5 Things Your Doctor Never Told You About Diabetes But Should Have
1. The difference between type 1 and type 2 diabetes mellitus
Everyone who has diabetes needs to know the difference between type 1 and type 2 diabetes mellitus. The reason this is essential knowledge is that most doctors are not aware of the difference. As a result, they often end up treating THE WRONG ILLNESS!
Type 1 is a deficiency of insulin. There are many possible reasons for this, such as:
- Autoimmune disease, where the body has an immune response to the cells in the pancreas that make insulin
- Toxins that affect the pancreas, such as titanium dioxide
- Or nervous system issues that cause the vagus nerve to stop insulin production.
If you don’t have insulin, you need it. There are no pills that replace insulin. There are injections, and in some cases, a nasal spray can be used. Insulin is required to get sugar and amino acids into the cells so they can function. If you don’t have insulin, THEY STARVE! And, if you don’t have insulin you could starve to death, no matter how much you eat. The treatment for type 1 diabetes mellitus is insulin, that’s all.
Type 2 diabetes mellitus is completely the opposite. In fact, there is no lack of insulin and most often there is too much. High levels of insulin push too much sugar into the cells, and they get bloated. At some point they block the insulin from the inside to stop the sugar from reaching toxic levels. We call this insulin resistance, meaning if you eat, your blood sugar goes up. The insulin from your pancreas just won’t work, and the blood sugar will keep rising. The rise in blood sugar is the reason this illness is called “diabetes” – just like when the pancreas doesn’t make insulin.
However, instead of starving, like with type 1, in this case the cells are overstuffed with sugar! They aren’t using it fast enough, and want to avoid toxicity. They make it into glycogen, a starch, to store it, and then block the insulin so no more can come in. This is why injecting insulin in type 2 diabetes is not helpful. In many ways, insulin injections become harmful, as we will discuss later.
Thus, the difference between these two illnesses should be on the list of explanations all doctors give to patients they diagnose with either of them. They have the same name, but are opposite problems.
2. Measure your insulin level
It is not yet part of a normal endocrinologist practice to test insulin levels. Mostly, the tests for insulin are used by functional doctors. As we have seen, there are two types of diabetes, and the only way to know which you have is to measure your insulin. There are many other reasons why this number is important. Insulin is a growth hormone that needs to be used intermittently, and not all the time. This is what excess insulin does to your body:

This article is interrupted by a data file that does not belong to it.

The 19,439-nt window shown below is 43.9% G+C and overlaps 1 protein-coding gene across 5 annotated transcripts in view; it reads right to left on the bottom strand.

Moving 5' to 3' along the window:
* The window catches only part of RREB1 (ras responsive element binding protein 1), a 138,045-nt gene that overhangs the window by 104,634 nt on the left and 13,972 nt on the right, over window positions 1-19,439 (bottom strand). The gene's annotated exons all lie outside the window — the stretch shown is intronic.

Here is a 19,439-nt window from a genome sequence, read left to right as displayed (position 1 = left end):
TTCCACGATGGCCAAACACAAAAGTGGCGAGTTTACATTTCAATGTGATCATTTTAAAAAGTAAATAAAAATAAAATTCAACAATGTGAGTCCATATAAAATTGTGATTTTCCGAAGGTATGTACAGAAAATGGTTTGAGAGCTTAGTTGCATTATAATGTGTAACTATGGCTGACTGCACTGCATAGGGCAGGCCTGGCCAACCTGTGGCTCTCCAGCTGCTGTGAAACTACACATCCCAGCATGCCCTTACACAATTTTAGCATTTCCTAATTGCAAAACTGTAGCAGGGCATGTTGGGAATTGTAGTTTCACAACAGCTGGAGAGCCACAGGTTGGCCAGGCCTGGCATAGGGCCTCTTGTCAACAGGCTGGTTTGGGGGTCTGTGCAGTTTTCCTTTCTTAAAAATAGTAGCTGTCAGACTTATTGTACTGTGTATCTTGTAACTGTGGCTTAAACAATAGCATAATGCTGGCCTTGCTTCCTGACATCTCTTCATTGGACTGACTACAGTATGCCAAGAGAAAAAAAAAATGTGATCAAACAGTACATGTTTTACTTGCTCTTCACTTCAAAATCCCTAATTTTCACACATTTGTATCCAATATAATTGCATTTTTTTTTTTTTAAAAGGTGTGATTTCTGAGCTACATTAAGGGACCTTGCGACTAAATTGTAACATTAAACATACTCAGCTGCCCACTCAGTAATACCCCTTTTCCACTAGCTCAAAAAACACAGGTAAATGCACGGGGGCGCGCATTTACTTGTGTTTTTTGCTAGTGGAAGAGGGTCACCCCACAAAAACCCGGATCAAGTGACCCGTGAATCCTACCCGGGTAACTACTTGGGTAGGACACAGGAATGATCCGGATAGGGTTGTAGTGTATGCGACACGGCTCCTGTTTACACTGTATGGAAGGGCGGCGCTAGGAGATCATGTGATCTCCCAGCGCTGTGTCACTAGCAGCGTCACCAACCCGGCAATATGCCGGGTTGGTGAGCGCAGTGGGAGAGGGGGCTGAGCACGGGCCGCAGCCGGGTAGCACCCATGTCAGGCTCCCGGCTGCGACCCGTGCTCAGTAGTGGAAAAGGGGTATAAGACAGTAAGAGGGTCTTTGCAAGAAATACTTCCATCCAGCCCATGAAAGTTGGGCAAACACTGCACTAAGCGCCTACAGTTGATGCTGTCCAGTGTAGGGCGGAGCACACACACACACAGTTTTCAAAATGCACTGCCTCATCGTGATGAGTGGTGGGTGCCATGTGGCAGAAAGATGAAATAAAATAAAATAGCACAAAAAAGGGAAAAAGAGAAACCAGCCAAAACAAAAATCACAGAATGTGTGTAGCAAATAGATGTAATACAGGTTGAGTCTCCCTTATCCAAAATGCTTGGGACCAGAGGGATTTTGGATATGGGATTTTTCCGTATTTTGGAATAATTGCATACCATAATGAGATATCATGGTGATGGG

- Causes cells to take in excess sugar
- Forces fat cells to make more fat from sugar, making you fatter
- Increases triglycerides
- Blocks the use of fat for energy, preventing weight loss and decreasing energy
- Causes glucose to be made into glycogen (a storage form of sugar), causing insulin resistance
- Prevents the body from getting rid of dead and abnormal cells, causing inflammation and cancer
- Increased acid in the stomach causing GERD and ulcers
- Increased potassium uptake swells the cells and lowers blood potassium
- Decreased renal sodium excretion increases blood volume, and blood pressure
- Causes Alzheimer’s Disease
Edema, hypertension, elevated triglycerides, inflammation, pain, cancer, weight gain, and all the complications of type 2 diabetes mellitus are caused by too much insulin! This is important to know!
When you test, you should know how to interpret this test. A normal insulin level on a fasting specimen is about 3 to 9 uIU/mL, and is optimal around 5. Those who are resistant to insulin are mostly over 10 uIU/mL and I have seen people with numbers as high as 160 uIU/mL. High insulin levels tell you that your pancreas is making extra insulin, and you don’t need to inject more. Those doctors who don’t look don’t know if the insulin is high and you don’t need insulin, or if it’s low, and you need more insulin. Don’t take insulin injections unless your levels are low. If you have high insulin, use the Barton Publishing Diabetes Solution Kit to decrease insulin resistance before considering insulin therapy.
Aside from prescribing insulin, there are several medications that cause the pancreas to make more insulin. If you have type 2 with excess insulin, these probably wouldn’t be the best choice. Knowing your insulin levels can help guide the use of medications. Thus, it is essential to know your insulin levels before you start any therapy.
3. Know your C-peptide level
Along with insulin, the function of the pancreas is assessed by knowing the C-peptide level. C-peptide is the extra piece of protein left over after the insulin is made. It is mostly wasted, but it stays around longer than insulin. So, while insulin is like a snapshot, C-peptide is like a short video. The C-peptide can also tell:
- If your pancreas is putting out excess insulin
- Or if you are getting hypoglycemia from a tumor that secretes insulin which is not responsive to blood sugar like the pancreas
A normal C-peptide level is between 0.8 and 3 ng/mL Optimum is less than 2 ng/mL. If you have less than 0.5 ng/mL, then it may indicate you don’t make enough insulin. You could have both types of diabetes mellitus – Type 1 and Type 2 at the same time – if you have low C-peptide and insulin resistance. This is difficult to treat, but is managed well with the Barton Publishing Diabetes Solution Kit.
4. Diabetes is a toxicity problem
Doctors and nutritionists tell people with diabetes that they can eat anything they want, then they can use extra insulin to bring the blood sugar down. We have discussed the effects of adding extra insulin and medications. Doctors need to tell their patients that they have too much…